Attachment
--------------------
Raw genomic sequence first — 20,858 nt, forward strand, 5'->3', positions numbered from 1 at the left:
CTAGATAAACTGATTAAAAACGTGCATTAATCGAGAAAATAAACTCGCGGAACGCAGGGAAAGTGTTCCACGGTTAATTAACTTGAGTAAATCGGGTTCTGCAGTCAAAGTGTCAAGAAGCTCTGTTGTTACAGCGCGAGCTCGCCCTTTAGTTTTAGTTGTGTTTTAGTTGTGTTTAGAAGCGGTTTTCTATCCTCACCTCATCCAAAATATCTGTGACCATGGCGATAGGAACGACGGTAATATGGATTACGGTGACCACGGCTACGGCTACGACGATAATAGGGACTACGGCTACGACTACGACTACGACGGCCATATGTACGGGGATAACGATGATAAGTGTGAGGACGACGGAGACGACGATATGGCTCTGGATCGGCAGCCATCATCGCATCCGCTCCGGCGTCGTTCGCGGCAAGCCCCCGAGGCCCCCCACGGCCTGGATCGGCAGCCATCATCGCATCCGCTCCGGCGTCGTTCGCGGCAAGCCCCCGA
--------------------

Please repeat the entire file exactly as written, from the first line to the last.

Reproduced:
Raw genomic sequence first — 20,858 nt, forward strand, 5'->3', positions numbered from 1 at the left:
CTAGATAAACTGATTAAAAACGTGCATTAATCGAGAAAATAAACTCGCGGAACGCAGGGAAAGTGTTCCACGGTTAATTAACTTGAGTAAATCGGGTTCTGCAGTCAAAGTGTCAAGAAGCTCTGTTGTTACAGCGCGAGCTCGCCCTTTAGTTTTAGTTGTGTTTTAGTTGTGTTTAGAAGCGGTTTTCTATCCTCACCTCATCCAAAATATCTGTGACCATGGCGATAGGAACGACGGTAATATGGATTACGGTGACCACGGCTACGGCTACGACGATAATAGGGACTACGGCTACGACTACGACTACGACGGCCATATGTACGGGGATAACGATGATAAGTGTGAGGACGACGGAGACGACGATATGGCTCTGGATCGGCAGCCATCATCGCATCCGCTCCGGCGTCGTTCGCGGCAAGCCCCCGAGGCCCCCCACGGCCTGGATCGGCAGCCATCATCGCATCCGCTCCGGCGTCGTTCGCGGCAAGCCCCCGA